According to hospital practices, its Medical Social Work Department will call the Welfare Department to highlight cases that need to be investigated. It is unclear who in the Lahad Datu Hospital called the child protection officer.

Aimah denied abandoning her child and asserted she was denied access to her baby.

“Back then, they said they would report me to the police because I abandoned my child. I did not abandon my child. I love my babies, all of them,” she told Malaysaikini after the reunion.

The Health Ministry could not be reached for a response.

‘I see daughter’s guardian as a brother now’

During the reunion, Aimah was told her child would require one more operation in November.

She is looking forward to seeing her child again as the ministry has confirmed the biological parents can have visitation scheduled at the convenience, safety and welfare of the appointed guardians coordinated through the child protection officer at agreed locations.

“For two years I was looking for my baby, but on Friday, he (child protection officer) contacted us (the village chief and Aimah) to tell us my child was found,” said Aimah.

Aimah, her husband and her child’s foster parents at the reunion

Recalling the reunion, she said the foster father broke down and apologised to her.

“He told me that he did not take the child on purpose. He only wanted to help my child. I felt sorry for them. They have been married for 11 years with no children. I see him as a brother now,” she added.

No paternity tests needed

A chronology of events outlines the expedient steps taken to transfer custody of Aimah’s baby to the foster parents after the Malaysiakini report but the Women’s Ministry confirms that the child protection officer who handled the case had followed established procedures.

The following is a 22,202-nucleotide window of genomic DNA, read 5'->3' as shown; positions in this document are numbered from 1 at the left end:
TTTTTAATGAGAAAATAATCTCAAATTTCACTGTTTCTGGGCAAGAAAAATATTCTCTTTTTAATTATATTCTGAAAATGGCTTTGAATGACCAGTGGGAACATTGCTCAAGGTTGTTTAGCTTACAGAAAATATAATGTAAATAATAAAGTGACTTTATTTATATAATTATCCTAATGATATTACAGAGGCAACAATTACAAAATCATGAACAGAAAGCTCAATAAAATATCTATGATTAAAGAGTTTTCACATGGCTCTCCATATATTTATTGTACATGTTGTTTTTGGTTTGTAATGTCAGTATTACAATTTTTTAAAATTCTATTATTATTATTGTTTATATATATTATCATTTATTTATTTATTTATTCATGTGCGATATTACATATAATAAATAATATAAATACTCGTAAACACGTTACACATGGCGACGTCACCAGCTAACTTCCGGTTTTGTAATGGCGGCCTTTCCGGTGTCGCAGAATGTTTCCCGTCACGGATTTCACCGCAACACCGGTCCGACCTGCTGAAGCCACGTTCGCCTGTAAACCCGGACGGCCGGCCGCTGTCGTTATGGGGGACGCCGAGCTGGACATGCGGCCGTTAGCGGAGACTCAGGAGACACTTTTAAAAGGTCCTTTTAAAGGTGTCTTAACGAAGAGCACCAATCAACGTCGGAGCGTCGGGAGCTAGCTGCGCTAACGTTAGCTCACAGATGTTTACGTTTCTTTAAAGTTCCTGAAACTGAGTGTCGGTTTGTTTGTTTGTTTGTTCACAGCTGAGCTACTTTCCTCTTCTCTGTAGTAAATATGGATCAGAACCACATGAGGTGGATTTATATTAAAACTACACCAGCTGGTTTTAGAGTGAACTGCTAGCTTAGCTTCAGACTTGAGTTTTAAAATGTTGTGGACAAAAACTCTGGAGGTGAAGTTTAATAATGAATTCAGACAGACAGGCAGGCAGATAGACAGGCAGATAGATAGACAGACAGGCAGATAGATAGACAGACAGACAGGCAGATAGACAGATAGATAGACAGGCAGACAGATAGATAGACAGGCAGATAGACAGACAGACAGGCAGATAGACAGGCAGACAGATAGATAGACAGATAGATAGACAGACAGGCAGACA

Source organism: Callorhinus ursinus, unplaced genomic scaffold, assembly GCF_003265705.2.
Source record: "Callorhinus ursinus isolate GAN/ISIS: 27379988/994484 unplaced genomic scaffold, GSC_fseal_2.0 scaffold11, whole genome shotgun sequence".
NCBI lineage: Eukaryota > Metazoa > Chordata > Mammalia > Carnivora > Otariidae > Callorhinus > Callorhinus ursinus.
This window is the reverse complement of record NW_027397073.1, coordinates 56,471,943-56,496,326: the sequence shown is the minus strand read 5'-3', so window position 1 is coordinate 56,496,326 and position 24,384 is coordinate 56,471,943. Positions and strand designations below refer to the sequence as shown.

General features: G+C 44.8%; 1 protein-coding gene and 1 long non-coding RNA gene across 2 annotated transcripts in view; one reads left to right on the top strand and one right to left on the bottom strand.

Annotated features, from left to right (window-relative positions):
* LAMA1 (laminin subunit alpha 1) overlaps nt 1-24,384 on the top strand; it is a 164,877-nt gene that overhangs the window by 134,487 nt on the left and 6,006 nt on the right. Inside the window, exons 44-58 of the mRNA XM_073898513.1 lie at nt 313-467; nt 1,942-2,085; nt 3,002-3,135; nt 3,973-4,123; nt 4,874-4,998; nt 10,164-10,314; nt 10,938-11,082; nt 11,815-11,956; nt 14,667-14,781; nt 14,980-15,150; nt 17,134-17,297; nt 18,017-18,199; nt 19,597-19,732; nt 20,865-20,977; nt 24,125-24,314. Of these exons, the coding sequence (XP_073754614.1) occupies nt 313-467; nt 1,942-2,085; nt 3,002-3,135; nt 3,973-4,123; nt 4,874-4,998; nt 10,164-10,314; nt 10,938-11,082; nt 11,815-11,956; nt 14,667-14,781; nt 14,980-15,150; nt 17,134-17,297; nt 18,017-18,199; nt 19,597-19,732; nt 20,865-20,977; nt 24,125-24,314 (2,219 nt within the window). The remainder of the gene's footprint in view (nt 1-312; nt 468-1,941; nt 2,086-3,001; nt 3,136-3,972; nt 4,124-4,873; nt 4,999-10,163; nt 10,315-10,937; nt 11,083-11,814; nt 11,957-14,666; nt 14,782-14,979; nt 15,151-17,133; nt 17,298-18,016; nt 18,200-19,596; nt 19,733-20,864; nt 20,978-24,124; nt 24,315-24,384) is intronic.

It also claimed the officer’s numerous attempts at the initial stage to find Aimah were futile.

On the night of the Malaysiakini report, the child protection officer called Kampung Panji’s chief Fandry Alsao looking for Aimah to tell her that her baby had been found.

“I was shocked and surprised when they told me they found my baby,” Aimah said.

Crying all night, Aimah was hopeful she would get her child back the next day when the officer was expected to meet her at her water village that occupies a short stretch of the town’s coastline.

On Saturday, the officer only showed them a photo of Aimah’s daughter and delivered the bad news that the child was suffering from congenital heart disease and the foster parents were caring for her, covering all medical expenses.

An appointment for surrendering custody was fixed and the officer told Aimah to think about the matter over the weekend.

On Sept 18, the relevant parties met at the Lahad Datu District Council Office, where Aimah and her husband as well as the foster parents signed statutory declarations (SD).

The foster parents signed to accept custody while Aimah and her husband placed their thumbprints surrendering their rights over the toddler.

Aimah and her husband’s SD

Both SDs were attested by the Lahad Datu magistrate.

No form of paternity test was conducted but the officer informed Aimah he knew the baby was hers because the incubator was labelled with the mother’s name.

The officer’s new stand on the paternity issue varied from his first interview with Malaysiakini where he had demanded Aimah prove the child was hers.